I created a totally false timeline for decorating: anything unembellished by Sunday at 5:00 pm would not be completed. I made it- all but the clean up. And the house, if not as overloaded as in years past, is a shimmery jewel. I am content. I have packed away the tools of Christmas creation- pipe cleaners, cup hooks, hammers and small nails (do not tell Steve) Scotch removable hangers, wire, lights, electric candleabra, ornaments, garland, voile fabric, extra timers and cube taps for multi plugs. Now at 8:00 a.m. my house lights itself up, and I am greeted by shine and glimmer. I always feel compelled to apologize for being a glitter wench. I prefer holographic ornaments, because they strobe so beautifully at night. It is a dark time of year, and dazzle is where it is at. It is so cheap to come by, too. I had two rooms re-painted since last Christmas, so it was a new game plan for me. I actually determined that I would stick with red and green for the most part, and I was faithful. My house is not a big place, but I have Christmas in every corner. One year each boy had his own themed tree. I have streamlined so much....but there are twenty bins of things in my attic that are pouting at their rejection.
I bought an artificial tree without lights last year, because I always wrestle with outages. I invested in LED lights so I could overload it, and it looks like a diamond mine. I was entitled to use 27 strings, end to end. I limited myself to 17. My ornaments are mostly treasures, and then I lay fronds of glittery foliage and grapes in between the branches. In a dark room the tree reflects like crazy. If Steve was the make out type, it'd be romantic. I offer to put a tree in our bedroom for romantic purposes, and his eyes roll WAY back in his head.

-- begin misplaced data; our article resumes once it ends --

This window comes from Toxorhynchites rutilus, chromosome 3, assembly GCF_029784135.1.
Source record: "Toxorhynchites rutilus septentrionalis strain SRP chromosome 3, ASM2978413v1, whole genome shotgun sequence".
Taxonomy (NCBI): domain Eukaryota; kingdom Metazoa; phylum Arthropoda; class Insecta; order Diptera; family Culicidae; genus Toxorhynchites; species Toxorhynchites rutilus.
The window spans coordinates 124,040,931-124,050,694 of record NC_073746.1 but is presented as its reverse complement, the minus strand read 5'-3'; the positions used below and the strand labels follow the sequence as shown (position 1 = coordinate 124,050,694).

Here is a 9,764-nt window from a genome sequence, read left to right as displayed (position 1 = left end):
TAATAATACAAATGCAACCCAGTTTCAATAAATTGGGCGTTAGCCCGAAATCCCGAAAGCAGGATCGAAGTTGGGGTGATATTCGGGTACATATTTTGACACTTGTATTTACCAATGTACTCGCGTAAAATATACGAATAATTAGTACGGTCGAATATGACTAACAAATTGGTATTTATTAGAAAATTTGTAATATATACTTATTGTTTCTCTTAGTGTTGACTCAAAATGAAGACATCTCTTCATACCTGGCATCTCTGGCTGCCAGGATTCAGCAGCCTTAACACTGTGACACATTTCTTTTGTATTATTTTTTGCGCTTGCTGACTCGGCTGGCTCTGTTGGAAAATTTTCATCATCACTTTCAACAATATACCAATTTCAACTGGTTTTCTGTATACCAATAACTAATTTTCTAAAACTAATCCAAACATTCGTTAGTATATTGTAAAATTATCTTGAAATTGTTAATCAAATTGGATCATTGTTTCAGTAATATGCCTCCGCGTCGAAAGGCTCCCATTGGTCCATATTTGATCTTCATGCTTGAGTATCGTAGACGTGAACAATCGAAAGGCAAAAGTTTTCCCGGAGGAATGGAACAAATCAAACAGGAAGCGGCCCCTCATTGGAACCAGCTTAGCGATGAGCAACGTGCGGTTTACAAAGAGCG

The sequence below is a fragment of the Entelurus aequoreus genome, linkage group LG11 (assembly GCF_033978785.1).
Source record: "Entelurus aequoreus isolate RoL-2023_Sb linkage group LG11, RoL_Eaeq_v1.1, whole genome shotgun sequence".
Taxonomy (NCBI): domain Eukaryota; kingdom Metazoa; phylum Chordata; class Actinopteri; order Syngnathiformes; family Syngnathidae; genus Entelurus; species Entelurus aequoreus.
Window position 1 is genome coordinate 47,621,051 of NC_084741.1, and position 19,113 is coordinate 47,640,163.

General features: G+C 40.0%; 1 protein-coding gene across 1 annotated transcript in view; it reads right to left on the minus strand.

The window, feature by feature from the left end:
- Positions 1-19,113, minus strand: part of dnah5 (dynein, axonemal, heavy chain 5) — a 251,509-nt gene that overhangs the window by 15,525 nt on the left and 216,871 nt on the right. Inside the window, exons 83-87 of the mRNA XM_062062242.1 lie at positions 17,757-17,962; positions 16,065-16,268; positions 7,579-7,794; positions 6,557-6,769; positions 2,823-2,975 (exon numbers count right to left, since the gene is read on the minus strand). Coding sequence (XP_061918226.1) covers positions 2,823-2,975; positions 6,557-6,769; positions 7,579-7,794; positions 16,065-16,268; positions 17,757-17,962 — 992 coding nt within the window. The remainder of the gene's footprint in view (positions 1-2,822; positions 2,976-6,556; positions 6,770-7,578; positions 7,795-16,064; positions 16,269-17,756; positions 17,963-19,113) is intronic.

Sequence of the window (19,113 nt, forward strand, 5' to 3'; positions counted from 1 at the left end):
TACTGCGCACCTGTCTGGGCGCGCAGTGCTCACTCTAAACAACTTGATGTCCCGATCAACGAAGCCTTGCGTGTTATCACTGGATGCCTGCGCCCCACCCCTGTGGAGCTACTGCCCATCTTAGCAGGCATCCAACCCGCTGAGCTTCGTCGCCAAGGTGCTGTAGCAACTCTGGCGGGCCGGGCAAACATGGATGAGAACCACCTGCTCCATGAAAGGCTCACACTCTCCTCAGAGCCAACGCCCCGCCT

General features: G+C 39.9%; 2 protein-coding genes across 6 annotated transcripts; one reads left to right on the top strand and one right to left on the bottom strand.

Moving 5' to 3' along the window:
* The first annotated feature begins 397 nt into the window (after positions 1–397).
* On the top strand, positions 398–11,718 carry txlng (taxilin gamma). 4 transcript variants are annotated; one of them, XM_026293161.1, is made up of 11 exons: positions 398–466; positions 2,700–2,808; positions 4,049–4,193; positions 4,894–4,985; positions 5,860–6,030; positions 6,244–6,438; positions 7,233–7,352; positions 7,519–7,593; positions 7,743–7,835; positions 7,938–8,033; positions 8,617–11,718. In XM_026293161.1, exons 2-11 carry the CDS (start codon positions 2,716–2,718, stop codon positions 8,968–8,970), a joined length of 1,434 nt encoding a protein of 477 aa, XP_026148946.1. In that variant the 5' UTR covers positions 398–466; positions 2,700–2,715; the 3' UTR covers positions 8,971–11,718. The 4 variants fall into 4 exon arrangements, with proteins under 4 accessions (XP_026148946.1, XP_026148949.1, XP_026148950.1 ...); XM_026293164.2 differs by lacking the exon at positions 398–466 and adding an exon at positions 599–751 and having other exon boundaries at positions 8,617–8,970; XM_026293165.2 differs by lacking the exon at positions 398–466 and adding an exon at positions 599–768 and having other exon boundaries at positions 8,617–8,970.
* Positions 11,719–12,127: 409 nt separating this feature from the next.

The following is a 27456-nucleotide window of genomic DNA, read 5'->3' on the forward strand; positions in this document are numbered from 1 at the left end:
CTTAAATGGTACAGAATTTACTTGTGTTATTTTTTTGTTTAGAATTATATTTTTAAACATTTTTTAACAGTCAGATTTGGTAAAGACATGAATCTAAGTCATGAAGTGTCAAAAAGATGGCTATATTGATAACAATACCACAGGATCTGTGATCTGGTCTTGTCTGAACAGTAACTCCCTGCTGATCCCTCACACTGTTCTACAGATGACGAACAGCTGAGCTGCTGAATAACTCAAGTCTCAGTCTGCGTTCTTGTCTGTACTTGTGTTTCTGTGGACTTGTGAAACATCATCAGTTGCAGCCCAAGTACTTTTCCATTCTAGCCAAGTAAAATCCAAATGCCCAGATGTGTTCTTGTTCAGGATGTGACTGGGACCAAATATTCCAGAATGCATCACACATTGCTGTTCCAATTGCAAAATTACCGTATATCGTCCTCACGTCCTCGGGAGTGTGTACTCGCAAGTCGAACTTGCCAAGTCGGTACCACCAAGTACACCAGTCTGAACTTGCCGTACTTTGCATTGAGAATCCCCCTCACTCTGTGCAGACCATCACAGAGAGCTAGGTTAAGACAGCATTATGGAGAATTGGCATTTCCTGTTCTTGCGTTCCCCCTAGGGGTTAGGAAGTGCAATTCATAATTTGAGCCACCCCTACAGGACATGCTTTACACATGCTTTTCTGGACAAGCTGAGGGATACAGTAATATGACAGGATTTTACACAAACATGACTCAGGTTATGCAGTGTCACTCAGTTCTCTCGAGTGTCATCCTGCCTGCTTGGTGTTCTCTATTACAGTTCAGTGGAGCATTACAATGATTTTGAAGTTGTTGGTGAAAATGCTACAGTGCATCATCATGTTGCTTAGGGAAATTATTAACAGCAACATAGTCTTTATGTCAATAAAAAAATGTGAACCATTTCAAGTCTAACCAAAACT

I got my love of Christmas from my Mom, who found time and strength to dazzle us with decorations when we were kids. The holidays were one of the very rare occasions when we were allowed in the living room, and so the glow of her candles, ribbons, tree and village was a double treat. This year, I have annexed much of her furniture, and some of her Christmas decorations, and so turning my living room into a Christmas sanctuary was a sentimental journey. I climbed up to cover her entertainment center with garland and lights, and I decorated the mantel to match. I had to make an emergency run to Joanne Fabrics to buy the stuff for a new wreath to tie it together. That almost messed up my deadline. I have dragged her Christmas angels out of their boxes, put the Lladro Nativity she gave me up, and even set up a festive holiday bar, complete with cinnamon and peppermint schnapps just incase we get the urge to make Christmas martinis. I bought my first real wine glasses. albeit at TJ Maxx.
My kitchen window is aglow with glitter balls and a Santa, and my Santa collection is holding forth in the family room. Steve frowns on any distracting items by the 50 inch Runco, but I snuck in some Grinch trees and a reindeer Matt gave me a few years ago. So far, he is handling it. I take all my big jars and vases and stuff them with metallic tinsel, ornaments and snowflakes. Then I add a string of LED lights so they strobe a bit. I bought a terrarium lamp for that purpose as well, and I change it every month. For December, it is just full of colored glitter balls. January, a snowman and fake snow will take up residence.
My sunroom is the only room that gets any natural light, and so I put my silver tree in there, which is decorated with sequined fruit and bright colors. I have a baker's rack I load up with my stuffed French Snow Rabbits and Snowmen. I am kind of neon and anti-traditional there. Santa hangs from the ceiling in his red VW Beetle. Even the dog bed is red back there.
My hallway is very small- just garland, ribbons and lights and a little greenery on the Grandfather clock. My dining room has my Mom's furniture, and so I honor her Christmas mania by putting the Byers Choir on the top, of course with lights and garland. I decorate the mantel in gold and red wretched excess. We will probably not eat a meal in there this Christmas- but the view from the kitchen is sparkley and brilliant.